Matthew 26:17-30 Part 4


Matthew writes only the simplest and most essential things. “Take.  Eat.  This is My body.”  Luke says, “Take.  Eat.  This is My body given for you.”  Paul writes (to the Corinthian Church), “Take.  Eat.  This is My body for you.”  (Some English versions of the Corinthian letter have, “Take.  Eat.  This is My body broken for you”; but the word “broken” is obviously a later addition to the text.  None of the Gospel accounts include the word; and since it was prophesied that Jesus’ body would not be broken, the inclusion of that word is therefore textually, historically, prophetically and doctrinally inappropriate.  Jesus’ body was not broken… the bread was broken so it could be distributed.)

The text (verse twenty-six) says, “…and when He had blessed He broke it.”  Mark and Luke both use the word “to give thanks” rather than “blessed”; and so does Paul.  But, rather than reading something into the word “blessed” and building a mystical theology out of it (as Romanism does) I think we ought, rather, to understand that the word “blessed” (eulognsas in this case) literally means “to say good things”; or “to praise.”  The implications and the connotation are nearly identical with the word used by Mark and Luke and Paul (eucharistnsas – having given thanks).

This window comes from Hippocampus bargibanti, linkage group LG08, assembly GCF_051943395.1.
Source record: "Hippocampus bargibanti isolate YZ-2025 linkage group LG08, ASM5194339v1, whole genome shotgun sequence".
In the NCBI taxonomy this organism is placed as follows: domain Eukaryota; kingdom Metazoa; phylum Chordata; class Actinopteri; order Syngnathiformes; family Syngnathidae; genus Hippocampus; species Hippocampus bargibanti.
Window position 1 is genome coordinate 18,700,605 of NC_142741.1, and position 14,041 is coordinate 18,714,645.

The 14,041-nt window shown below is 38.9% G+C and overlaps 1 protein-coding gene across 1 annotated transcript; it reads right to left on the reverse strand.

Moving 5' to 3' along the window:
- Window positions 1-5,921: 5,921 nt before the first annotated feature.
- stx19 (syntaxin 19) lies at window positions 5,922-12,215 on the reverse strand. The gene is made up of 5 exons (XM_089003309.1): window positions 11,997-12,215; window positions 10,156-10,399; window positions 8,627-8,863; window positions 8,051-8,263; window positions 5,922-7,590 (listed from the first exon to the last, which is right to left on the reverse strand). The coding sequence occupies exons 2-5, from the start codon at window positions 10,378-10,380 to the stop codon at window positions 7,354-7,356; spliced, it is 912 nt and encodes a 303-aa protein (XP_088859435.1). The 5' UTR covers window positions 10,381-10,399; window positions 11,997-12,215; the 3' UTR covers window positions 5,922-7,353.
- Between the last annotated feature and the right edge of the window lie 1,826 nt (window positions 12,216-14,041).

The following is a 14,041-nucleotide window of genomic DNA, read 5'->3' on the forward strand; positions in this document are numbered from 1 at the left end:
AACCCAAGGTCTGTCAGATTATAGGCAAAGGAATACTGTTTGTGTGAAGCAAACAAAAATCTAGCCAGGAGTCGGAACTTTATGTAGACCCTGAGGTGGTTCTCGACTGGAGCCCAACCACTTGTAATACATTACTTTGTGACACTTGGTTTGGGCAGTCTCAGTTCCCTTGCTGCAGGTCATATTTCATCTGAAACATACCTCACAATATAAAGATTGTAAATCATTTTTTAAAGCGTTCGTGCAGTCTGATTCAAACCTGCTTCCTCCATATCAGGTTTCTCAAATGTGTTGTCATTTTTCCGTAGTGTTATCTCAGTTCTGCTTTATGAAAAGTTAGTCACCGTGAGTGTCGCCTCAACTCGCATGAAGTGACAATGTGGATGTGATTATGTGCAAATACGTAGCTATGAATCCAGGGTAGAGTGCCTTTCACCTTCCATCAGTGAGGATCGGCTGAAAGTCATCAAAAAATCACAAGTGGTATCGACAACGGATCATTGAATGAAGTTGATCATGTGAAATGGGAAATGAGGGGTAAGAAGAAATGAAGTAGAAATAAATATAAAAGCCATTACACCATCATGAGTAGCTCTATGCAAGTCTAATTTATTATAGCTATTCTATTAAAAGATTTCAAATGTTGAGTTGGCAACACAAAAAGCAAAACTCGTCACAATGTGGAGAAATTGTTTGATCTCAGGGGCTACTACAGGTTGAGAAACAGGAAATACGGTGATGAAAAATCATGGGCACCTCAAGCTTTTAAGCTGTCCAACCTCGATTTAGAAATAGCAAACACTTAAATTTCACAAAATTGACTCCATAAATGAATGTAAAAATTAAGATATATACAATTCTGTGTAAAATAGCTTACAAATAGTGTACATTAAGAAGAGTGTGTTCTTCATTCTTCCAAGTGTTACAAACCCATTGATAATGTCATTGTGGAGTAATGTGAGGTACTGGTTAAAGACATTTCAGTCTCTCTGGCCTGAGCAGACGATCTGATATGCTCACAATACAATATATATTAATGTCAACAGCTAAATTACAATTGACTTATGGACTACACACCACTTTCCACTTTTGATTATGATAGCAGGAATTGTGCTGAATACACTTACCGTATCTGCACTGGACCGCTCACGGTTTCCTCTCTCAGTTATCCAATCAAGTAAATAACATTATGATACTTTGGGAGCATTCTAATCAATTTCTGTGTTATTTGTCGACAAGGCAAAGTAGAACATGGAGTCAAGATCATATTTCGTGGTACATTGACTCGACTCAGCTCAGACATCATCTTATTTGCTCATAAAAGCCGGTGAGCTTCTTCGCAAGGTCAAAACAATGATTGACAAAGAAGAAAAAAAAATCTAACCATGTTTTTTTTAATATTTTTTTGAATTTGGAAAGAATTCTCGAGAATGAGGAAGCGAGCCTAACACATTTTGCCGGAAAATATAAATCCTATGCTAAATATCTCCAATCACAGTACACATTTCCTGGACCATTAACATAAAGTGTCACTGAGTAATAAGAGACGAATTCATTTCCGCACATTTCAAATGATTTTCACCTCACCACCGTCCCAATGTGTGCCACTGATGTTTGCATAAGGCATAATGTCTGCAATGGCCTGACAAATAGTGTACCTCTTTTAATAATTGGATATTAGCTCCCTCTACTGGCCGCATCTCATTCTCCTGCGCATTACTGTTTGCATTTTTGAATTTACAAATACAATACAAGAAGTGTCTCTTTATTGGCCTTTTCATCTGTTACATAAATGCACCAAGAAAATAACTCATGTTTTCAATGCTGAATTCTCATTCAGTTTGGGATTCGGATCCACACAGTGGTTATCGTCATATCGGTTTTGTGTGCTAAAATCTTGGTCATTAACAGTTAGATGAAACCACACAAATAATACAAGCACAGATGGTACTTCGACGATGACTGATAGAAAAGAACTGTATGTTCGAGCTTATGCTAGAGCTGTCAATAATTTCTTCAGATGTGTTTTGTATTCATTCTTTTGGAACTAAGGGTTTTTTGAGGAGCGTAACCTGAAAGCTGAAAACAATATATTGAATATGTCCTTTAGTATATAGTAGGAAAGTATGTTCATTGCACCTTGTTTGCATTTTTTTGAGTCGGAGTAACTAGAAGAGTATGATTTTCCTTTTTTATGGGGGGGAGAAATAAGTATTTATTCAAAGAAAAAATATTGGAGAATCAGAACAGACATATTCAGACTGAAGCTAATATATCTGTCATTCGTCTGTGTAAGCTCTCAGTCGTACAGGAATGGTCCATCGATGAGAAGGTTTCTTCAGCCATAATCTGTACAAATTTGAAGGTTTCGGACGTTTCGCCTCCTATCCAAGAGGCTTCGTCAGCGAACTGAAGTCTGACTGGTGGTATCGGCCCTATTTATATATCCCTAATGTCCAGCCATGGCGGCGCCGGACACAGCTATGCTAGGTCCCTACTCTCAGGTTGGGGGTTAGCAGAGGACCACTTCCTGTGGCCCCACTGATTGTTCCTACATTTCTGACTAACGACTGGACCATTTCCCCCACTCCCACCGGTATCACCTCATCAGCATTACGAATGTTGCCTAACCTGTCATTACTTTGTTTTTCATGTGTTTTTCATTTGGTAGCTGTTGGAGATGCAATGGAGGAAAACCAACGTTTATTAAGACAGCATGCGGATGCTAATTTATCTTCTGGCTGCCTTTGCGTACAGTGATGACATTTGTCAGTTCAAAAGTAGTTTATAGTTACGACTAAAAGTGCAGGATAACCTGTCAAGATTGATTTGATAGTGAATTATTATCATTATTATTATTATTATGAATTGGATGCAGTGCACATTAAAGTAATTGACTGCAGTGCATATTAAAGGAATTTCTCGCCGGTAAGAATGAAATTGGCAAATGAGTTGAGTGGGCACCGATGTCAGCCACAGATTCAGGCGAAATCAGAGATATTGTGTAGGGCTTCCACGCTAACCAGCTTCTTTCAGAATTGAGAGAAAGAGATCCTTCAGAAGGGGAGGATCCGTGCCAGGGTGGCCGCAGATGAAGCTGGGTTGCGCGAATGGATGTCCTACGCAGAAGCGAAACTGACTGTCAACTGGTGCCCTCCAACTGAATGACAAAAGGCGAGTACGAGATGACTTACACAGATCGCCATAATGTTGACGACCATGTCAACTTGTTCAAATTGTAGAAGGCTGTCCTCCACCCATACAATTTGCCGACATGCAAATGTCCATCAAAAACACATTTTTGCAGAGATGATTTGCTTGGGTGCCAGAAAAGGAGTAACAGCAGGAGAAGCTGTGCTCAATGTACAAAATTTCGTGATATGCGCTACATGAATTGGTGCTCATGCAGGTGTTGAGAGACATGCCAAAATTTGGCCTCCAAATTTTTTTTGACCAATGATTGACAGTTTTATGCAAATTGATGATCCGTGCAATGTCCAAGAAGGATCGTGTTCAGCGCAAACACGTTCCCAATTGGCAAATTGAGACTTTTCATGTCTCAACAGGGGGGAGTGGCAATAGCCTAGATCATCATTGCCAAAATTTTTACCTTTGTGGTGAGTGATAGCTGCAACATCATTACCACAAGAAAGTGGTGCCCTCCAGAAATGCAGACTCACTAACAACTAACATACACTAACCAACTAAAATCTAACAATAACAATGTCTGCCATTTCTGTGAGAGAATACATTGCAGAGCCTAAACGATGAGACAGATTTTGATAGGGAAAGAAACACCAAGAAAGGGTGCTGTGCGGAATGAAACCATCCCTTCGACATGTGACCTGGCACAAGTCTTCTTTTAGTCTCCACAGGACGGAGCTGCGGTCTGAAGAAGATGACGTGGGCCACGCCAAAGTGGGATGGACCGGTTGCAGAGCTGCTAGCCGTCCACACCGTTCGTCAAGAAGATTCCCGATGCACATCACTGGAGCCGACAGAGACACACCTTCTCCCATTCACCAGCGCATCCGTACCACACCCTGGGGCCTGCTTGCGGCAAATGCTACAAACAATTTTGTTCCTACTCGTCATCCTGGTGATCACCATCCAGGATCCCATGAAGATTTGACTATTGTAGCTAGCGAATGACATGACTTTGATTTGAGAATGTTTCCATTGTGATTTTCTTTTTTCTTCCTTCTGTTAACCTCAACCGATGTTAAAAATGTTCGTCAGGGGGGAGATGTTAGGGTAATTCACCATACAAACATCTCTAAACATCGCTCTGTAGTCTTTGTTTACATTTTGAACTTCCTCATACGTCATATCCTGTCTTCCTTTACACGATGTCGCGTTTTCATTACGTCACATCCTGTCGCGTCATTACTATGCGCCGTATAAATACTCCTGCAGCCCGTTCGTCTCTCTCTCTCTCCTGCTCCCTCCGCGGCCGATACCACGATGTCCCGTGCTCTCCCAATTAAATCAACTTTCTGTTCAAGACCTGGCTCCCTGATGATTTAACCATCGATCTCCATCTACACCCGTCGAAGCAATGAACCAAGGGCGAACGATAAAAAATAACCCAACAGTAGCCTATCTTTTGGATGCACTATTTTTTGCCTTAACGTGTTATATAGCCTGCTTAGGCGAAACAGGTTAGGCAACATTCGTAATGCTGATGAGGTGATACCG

The Roman Church (and Lutherans and others to a lesser extent) has developed a theology of “mystery” with regard to the bread (and the wine).  And mystery breeds fear… not only because of the mystery, but also with regard to those who administer that “mystery.”

The Roman “priest” has that authority according to the theology and traditions of the Roman church.  By “blessing” (or by pronouncement, or consecration… that’s the force given to the word) the priest changes the bread into the very flesh of Jesus!  He’s the only one who can do that according to Rome.  And that gives him great power and authority over that which is, in their theology, the most mysterious, and most fearsome, aspect of the Roman catholic “mass.”  The theological term that’s used for it is “transubstantiation.”

But the issue here in Romanism isn’t “what the text says,” you see; the issue is mystery, fear and control.  The one who has the power dictates the terms.  The priest has the power to “conjure” up the flesh of Jesus (pronouncement, blessing).  And the terms are fear and abject submission on the part of Roman catholic people!  To them, the priest has the keys to heaven and hell… not only because he has the power to withhold forgiveness, but because of the power of transubstantiation!